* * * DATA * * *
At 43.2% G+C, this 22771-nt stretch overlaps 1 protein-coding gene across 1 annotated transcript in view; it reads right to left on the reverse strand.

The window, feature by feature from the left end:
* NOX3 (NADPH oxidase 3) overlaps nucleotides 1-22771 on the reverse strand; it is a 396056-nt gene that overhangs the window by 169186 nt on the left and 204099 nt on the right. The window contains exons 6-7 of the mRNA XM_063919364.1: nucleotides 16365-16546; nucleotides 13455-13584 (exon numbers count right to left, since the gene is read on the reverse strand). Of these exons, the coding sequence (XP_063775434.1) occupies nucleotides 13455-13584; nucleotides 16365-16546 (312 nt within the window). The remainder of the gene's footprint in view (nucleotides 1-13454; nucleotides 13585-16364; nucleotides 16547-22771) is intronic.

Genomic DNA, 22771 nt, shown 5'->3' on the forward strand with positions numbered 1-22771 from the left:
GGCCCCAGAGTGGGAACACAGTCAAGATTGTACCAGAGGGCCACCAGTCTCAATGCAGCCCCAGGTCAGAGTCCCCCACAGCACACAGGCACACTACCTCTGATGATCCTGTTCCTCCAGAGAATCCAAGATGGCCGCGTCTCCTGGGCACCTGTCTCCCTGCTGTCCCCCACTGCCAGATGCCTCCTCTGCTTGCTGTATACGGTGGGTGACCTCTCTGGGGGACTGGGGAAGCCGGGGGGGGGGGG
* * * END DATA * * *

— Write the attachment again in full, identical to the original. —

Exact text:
At 43.2% G+C, this 22771-nt stretch overlaps 1 protein-coding gene across 1 annotated transcript in view; it reads right to left on the reverse strand.

The window, feature by feature from the left end:
* NOX3 (NADPH oxidase 3) overlaps nucleotides 1-22771 on the reverse strand; it is a 396056-nt gene that overhangs the window by 169186 nt on the left and 204099 nt on the right. The window contains exons 6-7 of the mRNA XM_063919364.1: nucleotides 16365-16546; nucleotides 13455-13584 (exon numbers count right to left, since the gene is read on the reverse strand). Of these exons, the coding sequence (XP_063775434.1) occupies nucleotides 13455-13584; nucleotides 16365-16546 (312 nt within the window). The remainder of the gene's footprint in view (nucleotides 1-13454; nucleotides 13585-16364; nucleotides 16547-22771) is intronic.

Genomic DNA, 22771 nt, shown 5'->3' on the forward strand with positions numbered 1-22771 from the left:
GGCCCCAGAGTGGGAACACAGTCAAGATTGTACCAGAGGGCCACCAGTCTCAATGCAGCCCCAGGTCAGAGTCCCCCACAGCACACAGGCACACTACCTCTGATGATCCTGTTCCTCCAGAGAATCCAAGATGGCCGCGTCTCCTGGGCACCTGTCTCCCTGCTGTCCCCCACTGCCAGATGCCTCCTCTGCTTGCTGTATACGGTGGGTGACCTCTCTGGGGGACTGGGGAAGCCGGGGGGGGGGGG